Tens of millions of people may be spared droughts and floods by 2050 if Earth-warming carbon emissions peak in 2016 rather than 2030, scientists said.
Climate researchers in Britain and Germany said emission cuts now would delay some crippling impacts by decades and prevent some altogether.
By 2050, an Earth heading for warming of 2-2.5 degrees Celsius (3.6-4.5 degrees Fahrenheit) by 2100 could have two very different faces, depending on the route taken to get there, said their study published in the journal Nature Climate Change
Policies that cap Earth-warming carbon emissions in 2016 and then reduce them by five percent per year could see between 39 and 68 million people spared exposure to a higher risk of water shortages by 2050, Nigel Arnell of the University of Reading said.
This is the best-case scenario, though.
In contrast, if emissions peak in 2030 and fall by five percent annually, the number who escape this risk drops to between 17 and 48 million.
Similarly, about 100-161 million people would avoid a higher risk of river flooding on the 2016-peak scenario.
This compares to 52-120 million people if emissions peak 14 years later, said Arnell, director of the university’s Walker Institute on climate change.
“Basically in 2050, the 2030-peaking policy has about half to two-thirds of the benefit than the best (2016) policy,” even though both lead to a similar temperature peak of about 2-2.5 deg C by 2100, he said.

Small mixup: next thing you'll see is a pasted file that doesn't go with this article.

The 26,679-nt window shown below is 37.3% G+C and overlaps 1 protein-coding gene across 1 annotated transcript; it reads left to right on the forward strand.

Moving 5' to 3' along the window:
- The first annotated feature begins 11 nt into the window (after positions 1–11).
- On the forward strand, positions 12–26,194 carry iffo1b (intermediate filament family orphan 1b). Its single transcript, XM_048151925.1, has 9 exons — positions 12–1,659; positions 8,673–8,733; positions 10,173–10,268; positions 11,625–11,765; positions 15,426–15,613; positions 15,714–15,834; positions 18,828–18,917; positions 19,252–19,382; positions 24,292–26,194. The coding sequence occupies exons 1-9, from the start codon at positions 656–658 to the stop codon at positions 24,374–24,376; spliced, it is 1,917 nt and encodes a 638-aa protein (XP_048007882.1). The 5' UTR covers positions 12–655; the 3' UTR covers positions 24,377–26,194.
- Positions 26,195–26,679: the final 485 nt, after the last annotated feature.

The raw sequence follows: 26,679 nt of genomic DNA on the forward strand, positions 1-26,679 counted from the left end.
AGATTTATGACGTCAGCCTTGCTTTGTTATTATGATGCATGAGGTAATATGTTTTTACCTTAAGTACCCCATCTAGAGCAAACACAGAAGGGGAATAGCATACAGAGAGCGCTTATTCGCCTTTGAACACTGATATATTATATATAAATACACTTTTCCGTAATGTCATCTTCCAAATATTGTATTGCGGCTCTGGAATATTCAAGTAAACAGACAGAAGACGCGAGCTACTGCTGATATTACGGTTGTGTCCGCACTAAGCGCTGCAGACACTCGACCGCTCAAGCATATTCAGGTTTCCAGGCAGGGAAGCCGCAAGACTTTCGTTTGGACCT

“You may hit the same (temperature) point at the end of the century but… the mayhem that’s been caused on the way to that point is different under the different pathways.”
Under a scenario without any emissions curbs, temperatures could rise as much as 4-5.5 deg C, said the new paper which claimed to be the broadest assessment yet of the benefits of avoiding climate change impacts.
Global average warming of 4 deg C would see almost a billion people have less water in 2100 than they have now, and 330 million will be at greater risk of river flooding, Arnell told a pre-release press conference.
A peak in 2016 seems unlikely, with the world’s nations aiming to adopt a new global climate pact by 2015 for entry into force only five years later.
The latest round of UN climate talks that concluded in Doha, Qatar in December failed to set pre-2020 emissions cuts for countries that have not signed up to the Kyoto Protocol that seeks to curb warming, even as scientists warned the concentration of carbon in the atmosphere continues to rise.
Three of the world’s four biggest polluters – China, the United States and India – are among those with no binding emission limits, which cover countries responsible for only about 15 percent of the world’s carbon pollution.